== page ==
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Digit loss in archosaur evolution

From: Ben Creisler

A new paper in Nature:

Merijn A. G. de Bakker, Donald A. Fowler, Kelly den Oude, Esther M.
Dondorp, M. Carmen Garrido Navas, Jaroslaw O. Horbanczuk, Jean-Yves
Sire, Danuta Szczerbińska & Michael K. Richardson (2013)
Digit loss in archosaur evolution and the interplay between selection
and constraints.
Nature 500: 445–448

Evolution involves interplay between natural selection and
developmental constraints. This is seen, for example, when digits are
lost from the limbs during evolution. Extant archosaurs (crocodiles
and birds) show several instances of digit loss under different
selective regimes, and show limbs with one, two, three, four or the
ancestral number of five digits. The ‘lost’ digits sometimes persist
for millions of years as developmental vestiges. Here we examine digit
loss in the Nile crocodile and five birds, using markers of three
successive stages of digit development. In two independent lineages
under different selection, wing digit I and all its markers disappear.
In contrast, hindlimb digit V persists in all species sampled, both as
cartilage, and as Sox9- expressing precartilage domains, 250 million
years after the adult digit disappeared. There is therefore a mismatch
between evolution of the embryonic and adult phenotypes. All limbs,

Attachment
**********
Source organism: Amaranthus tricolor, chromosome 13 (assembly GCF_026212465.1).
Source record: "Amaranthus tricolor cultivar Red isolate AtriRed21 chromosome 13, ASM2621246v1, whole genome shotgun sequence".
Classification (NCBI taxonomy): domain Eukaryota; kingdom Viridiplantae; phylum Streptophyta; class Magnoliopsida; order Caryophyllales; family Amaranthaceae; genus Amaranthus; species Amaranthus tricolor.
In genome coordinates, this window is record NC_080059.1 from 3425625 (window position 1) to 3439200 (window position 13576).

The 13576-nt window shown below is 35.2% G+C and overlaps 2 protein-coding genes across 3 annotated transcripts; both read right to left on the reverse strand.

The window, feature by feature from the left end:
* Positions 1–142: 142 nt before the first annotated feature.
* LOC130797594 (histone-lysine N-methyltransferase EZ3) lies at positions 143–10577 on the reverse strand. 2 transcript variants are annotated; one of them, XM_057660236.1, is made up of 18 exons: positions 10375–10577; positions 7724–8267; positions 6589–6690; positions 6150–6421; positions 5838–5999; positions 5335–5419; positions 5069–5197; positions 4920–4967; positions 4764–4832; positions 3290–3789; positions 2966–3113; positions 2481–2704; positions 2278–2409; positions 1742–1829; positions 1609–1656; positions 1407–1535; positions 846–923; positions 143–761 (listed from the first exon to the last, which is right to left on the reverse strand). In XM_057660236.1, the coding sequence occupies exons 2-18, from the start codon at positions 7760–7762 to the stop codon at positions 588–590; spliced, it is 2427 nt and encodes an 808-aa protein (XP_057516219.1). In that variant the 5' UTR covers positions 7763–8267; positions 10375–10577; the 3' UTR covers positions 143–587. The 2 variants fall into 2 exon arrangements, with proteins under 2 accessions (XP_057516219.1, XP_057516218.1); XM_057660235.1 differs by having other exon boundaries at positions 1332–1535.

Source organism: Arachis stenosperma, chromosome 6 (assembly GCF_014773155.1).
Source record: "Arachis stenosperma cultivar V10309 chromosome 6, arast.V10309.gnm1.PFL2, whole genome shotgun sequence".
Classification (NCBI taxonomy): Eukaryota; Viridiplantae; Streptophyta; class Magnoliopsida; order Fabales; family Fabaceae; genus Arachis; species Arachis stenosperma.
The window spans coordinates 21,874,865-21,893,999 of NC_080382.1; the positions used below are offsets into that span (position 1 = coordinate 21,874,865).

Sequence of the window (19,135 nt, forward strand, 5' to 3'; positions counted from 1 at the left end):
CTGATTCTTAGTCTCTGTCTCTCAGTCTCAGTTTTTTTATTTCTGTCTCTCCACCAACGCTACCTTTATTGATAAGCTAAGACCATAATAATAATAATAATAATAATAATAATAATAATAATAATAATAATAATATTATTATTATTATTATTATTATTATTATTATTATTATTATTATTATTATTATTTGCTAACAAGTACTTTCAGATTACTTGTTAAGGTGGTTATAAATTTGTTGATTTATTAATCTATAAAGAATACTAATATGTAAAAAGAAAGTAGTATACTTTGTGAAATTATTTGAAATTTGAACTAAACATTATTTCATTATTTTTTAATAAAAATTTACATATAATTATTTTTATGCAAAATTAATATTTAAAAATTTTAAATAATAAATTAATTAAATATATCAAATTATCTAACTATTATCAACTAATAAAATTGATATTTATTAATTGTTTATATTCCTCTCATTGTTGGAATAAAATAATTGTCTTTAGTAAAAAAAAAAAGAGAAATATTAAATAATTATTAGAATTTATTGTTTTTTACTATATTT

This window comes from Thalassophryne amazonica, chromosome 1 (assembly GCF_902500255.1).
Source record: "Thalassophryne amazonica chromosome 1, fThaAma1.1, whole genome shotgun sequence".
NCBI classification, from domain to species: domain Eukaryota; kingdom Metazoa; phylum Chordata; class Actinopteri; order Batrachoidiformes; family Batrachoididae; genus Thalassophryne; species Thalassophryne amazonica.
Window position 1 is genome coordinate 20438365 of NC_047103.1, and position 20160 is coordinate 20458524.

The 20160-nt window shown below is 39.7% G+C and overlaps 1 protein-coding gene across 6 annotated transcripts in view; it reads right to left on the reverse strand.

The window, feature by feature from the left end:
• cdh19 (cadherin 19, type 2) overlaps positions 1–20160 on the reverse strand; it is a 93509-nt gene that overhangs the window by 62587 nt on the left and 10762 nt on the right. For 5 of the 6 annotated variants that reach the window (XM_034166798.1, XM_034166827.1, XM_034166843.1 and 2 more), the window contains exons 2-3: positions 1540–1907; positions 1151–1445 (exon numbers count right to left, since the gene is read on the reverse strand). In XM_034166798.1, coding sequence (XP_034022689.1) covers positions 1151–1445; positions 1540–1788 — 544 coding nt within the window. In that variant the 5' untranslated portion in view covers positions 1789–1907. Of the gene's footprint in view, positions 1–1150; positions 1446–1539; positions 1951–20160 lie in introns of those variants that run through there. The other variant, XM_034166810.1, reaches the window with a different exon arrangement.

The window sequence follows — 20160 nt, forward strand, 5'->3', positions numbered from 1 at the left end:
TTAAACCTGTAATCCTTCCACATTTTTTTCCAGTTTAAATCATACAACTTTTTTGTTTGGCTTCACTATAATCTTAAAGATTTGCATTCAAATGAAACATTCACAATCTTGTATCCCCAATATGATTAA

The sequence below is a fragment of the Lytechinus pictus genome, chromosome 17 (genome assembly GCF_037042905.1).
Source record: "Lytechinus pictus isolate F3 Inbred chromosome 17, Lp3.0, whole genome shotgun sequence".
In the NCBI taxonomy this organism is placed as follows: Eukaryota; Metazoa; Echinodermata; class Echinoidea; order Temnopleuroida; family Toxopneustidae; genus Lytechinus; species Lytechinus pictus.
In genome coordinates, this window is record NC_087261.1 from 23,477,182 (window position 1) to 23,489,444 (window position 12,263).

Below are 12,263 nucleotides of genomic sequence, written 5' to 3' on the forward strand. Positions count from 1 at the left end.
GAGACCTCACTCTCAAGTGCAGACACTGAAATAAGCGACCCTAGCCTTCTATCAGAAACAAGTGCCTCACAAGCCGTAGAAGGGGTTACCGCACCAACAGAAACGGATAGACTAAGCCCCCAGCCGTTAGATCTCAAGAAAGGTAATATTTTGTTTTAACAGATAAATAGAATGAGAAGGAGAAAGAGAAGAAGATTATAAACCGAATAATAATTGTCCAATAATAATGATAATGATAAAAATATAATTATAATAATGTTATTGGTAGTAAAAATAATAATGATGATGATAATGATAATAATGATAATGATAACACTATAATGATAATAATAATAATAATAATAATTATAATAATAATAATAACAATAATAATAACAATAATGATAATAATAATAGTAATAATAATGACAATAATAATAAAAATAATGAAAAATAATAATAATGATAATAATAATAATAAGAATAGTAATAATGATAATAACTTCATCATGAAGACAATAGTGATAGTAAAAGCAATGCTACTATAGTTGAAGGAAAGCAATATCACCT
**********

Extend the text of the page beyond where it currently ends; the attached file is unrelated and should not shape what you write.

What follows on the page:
regardless of digit number, showed similar expression of sonic
hedgehog (Shh). Even in the one-fingered emu wing, expression of
posterior genes Hoxd11 and Hoxd12 was conserved, whereas expression of
anterior genes Gli3 and Alx4 was not. We suggest that the persistence
of digit V in the embryo may reflect constraints, particularly the
conserved posterior gene networks associated with the zone of
polarizing activity (ZPA11). The more rapid and complete disappearance
of digit I may reflect its ZPA-independent specification, and hence,
weaker developmental constraints. Interacting with these constraints
are selection pressures for limb functions such as flying and
perching. This model may help to explain the diverse patterns of digit
loss in tetrapods. Our study may also help to understand how selection
on adults leads to changes in development.